BALTIMORE -- Creative Cause finished third in the Preakness, an afterthought in the duel to the wire between winner I'll Have Another and Bodemeister.
It was an improvement over Creative Cause's fifth-place finish at the Kentucky Derby, but hardly a satisfying outcome for trainer Mike Harrington.
"He just got outrun," Harrington said. "He always brings his best race. He just couldn't outrun those horses today. What can you do?"
Harrington had no complaints about the effort of jockey Joel Rosario, who had Creative Cause in second place at the three-quarter pole but finished 8 3/4 lengths behind Bodemeister.
"You got to try to win the race. Joel Rosario tried to win the race," Harrington said. "I have no regrets."
Harrington figured Rosario's hard charge took its toll on Bodemeister, who was overtaken by I'll Have Another in the stretch.
"He probably won it for I'll Have Another," Harrington said.
On a lovely afternoon and under a clear blue sky, a record crowd of 121,309 showed up at Pimlico Race Course to watch I'll Have Another keep alive his Triple Crown hopes.
The 13-race card generated an all-sources handle of $80,463,005 -- sixth highest in Preakness history.
"The numbers say it all. We had a tremendous event," Maryland Jockey Club president Tom Chuckas said.
After starting as the third-favorite in the 11-horse field, Went the Day Well never got a sniff of the front-runners and finished a disappointing 10th.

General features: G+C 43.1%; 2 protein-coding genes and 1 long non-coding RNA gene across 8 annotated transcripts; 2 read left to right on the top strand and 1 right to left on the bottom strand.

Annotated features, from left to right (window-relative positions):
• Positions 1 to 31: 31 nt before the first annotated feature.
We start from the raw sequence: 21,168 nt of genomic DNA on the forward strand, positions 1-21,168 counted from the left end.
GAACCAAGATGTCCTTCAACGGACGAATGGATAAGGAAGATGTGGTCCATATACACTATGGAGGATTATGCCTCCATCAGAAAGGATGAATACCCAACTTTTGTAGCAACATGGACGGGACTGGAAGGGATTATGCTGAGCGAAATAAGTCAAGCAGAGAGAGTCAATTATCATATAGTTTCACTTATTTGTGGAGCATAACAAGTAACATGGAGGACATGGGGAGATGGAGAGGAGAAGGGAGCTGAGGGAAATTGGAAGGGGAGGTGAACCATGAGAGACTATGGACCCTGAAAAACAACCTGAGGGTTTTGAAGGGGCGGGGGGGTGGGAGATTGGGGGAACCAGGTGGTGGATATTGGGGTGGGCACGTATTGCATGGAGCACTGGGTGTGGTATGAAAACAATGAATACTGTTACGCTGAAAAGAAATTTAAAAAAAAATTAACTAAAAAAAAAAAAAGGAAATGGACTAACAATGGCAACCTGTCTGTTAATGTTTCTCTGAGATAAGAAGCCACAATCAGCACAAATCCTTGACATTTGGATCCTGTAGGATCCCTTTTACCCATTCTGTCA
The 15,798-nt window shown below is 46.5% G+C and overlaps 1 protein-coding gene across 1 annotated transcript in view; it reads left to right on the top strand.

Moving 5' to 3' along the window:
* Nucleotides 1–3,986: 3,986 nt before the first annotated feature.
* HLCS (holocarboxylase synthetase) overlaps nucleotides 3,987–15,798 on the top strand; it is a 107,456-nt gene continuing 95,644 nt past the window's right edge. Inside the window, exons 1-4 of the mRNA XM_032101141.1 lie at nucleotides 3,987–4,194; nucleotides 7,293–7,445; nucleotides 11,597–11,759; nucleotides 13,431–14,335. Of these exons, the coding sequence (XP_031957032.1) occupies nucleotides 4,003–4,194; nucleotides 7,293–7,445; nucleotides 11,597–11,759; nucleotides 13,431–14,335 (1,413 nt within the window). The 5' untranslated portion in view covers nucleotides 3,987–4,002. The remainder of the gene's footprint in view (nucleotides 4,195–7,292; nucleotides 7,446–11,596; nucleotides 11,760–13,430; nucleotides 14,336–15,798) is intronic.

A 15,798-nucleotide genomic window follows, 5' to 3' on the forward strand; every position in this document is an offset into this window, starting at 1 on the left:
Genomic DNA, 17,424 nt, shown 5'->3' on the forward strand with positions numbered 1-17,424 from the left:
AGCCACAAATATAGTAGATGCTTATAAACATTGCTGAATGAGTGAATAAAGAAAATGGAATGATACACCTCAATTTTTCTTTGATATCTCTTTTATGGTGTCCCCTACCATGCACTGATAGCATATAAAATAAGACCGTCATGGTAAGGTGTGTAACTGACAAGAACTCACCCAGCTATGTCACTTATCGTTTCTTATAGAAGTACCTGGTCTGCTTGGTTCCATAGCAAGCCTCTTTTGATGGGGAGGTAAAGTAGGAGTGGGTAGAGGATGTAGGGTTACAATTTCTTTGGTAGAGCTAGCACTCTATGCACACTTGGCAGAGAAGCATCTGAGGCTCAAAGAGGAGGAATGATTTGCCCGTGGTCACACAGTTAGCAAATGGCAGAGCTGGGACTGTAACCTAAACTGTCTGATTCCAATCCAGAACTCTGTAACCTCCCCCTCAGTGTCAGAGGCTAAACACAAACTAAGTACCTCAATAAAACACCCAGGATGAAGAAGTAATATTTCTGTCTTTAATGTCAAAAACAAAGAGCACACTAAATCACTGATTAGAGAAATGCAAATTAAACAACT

The colt moved into a forward position four wide, then failed to respond to jockey John Velazquez in the far turn before falling back in the pack.
"He broke a little slow, but I put him right where I wanted to be," Velazquez said. "In the first turn, I was right behind the leader, and by the backstretch, I was done. I mean, he didn't respond at all for whatever reason. Very disappointing."
The horse's performance was sharply different than in The Kentucky Derby, when he rallied from 17th place to finish fourth.
"No excuses," trainer Graham Motion said. "Johnny said he ran out of horse before the backside. He ran flat."
Hall of Fame trainer D. Wayne Lukas arrived at Pimlico before the sun came up Saturday, just to make sure there were no unwelcome surprises awaiting him on the day of his 25th Preakness.
The 76-year-old horse racing legend said he set his alarm for 3:30 a.m. and was at the track at 4.
"I do that every day, no matter where I am," Lukas said. "I just want to make sure everything goes smooth here. By the time we get to this point, all we're trying to do is make sure you don't have anything upsetting happen."
Lukas entered Optimizer in the Preakness, who went off a 23-1 and finished sixth.
"The two times I saw him go by he looked fine," Lukas said. "I thought he had a chance."
The day wasn't a total loss for Lukas. His wait for a victory in a graded race ended when Hamazing Destiny won the Grade 3 Maryland Sprint Handicap. Lukas had gone 116 graded stakes without a victory before Hamazing Destiny won for the first time in 11 races since September 2010.